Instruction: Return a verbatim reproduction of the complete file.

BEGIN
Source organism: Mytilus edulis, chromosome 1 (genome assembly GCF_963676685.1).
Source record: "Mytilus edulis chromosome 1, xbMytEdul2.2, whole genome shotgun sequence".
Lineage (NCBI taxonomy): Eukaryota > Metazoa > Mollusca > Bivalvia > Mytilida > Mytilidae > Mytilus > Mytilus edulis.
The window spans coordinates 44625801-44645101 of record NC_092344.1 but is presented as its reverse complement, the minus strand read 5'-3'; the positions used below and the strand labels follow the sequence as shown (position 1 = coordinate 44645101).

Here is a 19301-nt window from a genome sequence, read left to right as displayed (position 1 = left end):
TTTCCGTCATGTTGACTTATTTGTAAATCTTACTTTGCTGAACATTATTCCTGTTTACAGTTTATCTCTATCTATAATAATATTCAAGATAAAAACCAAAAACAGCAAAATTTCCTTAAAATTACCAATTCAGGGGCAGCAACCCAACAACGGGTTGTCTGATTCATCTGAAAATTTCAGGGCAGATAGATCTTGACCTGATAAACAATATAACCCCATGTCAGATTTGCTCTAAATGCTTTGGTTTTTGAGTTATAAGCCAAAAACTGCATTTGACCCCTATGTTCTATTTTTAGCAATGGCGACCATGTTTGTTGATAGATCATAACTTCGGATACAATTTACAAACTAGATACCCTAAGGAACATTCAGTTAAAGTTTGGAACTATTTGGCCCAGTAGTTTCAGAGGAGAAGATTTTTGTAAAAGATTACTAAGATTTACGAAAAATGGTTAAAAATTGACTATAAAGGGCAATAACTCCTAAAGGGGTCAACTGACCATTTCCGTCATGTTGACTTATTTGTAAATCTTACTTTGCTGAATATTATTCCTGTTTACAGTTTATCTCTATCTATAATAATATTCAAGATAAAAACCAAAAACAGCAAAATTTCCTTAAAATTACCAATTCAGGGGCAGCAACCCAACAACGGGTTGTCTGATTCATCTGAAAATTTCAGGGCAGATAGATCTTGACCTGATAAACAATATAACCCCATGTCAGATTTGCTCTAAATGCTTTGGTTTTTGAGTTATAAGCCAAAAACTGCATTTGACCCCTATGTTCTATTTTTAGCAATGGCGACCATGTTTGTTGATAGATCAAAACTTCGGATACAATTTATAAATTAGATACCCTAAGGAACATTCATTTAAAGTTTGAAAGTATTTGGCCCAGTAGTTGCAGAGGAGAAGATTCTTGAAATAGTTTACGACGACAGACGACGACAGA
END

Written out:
Source organism: Mytilus edulis, chromosome 1 (genome assembly GCF_963676685.1).
Source record: "Mytilus edulis chromosome 1, xbMytEdul2.2, whole genome shotgun sequence".
Lineage (NCBI taxonomy): Eukaryota > Metazoa > Mollusca > Bivalvia > Mytilida > Mytilidae > Mytilus > Mytilus edulis.
The window spans coordinates 44625801-44645101 of record NC_092344.1 but is presented as its reverse complement, the minus strand read 5'-3'; the positions used below and the strand labels follow the sequence as shown (position 1 = coordinate 44645101).

Here is a 19301-nt window from a genome sequence, read left to right as displayed (position 1 = left end):
TTTCCGTCATGTTGACTTATTTGTAAATCTTACTTTGCTGAACATTATTCCTGTTTACAGTTTATCTCTATCTATAATAATATTCAAGATAAAAACCAAAAACAGCAAAATTTCCTTAAAATTACCAATTCAGGGGCAGCAACCCAACAACGGGTTGTCTGATTCATCTGAAAATTTCAGGGCAGATAGATCTTGACCTGATAAACAATATAACCCCATGTCAGATTTGCTCTAAATGCTTTGGTTTTTGAGTTATAAGCCAAAAACTGCATTTGACCCCTATGTTCTATTTTTAGCAATGGCGACCATGTTTGTTGATAGATCATAACTTCGGATACAATTTACAAACTAGATACCCTAAGGAACATTCAGTTAAAGTTTGGAACTATTTGGCCCAGTAGTTTCAGAGGAGAAGATTTTTGTAAAAGATTACTAAGATTTACGAAAAATGGTTAAAAATTGACTATAAAGGGCAATAACTCCTAAAGGGGTCAACTGACCATTTCCGTCATGTTGACTTATTTGTAAATCTTACTTTGCTGAATATTATTCCTGTTTACAGTTTATCTCTATCTATAATAATATTCAAGATAAAAACCAAAAACAGCAAAATTTCCTTAAAATTACCAATTCAGGGGCAGCAACCCAACAACGGGTTGTCTGATTCATCTGAAAATTTCAGGGCAGATAGATCTTGACCTGATAAACAATATAACCCCATGTCAGATTTGCTCTAAATGCTTTGGTTTTTGAGTTATAAGCCAAAAACTGCATTTGACCCCTATGTTCTATTTTTAGCAATGGCGACCATGTTTGTTGATAGATCAAAACTTCGGATACAATTTATAAATTAGATACCCTAAGGAACATTCATTTAAAGTTTGAAAGTATTTGGCCCAGTAGTTGCAGAGGAGAAGATTCTTGAAATAGTTTACGACGACAGACGACGACAGA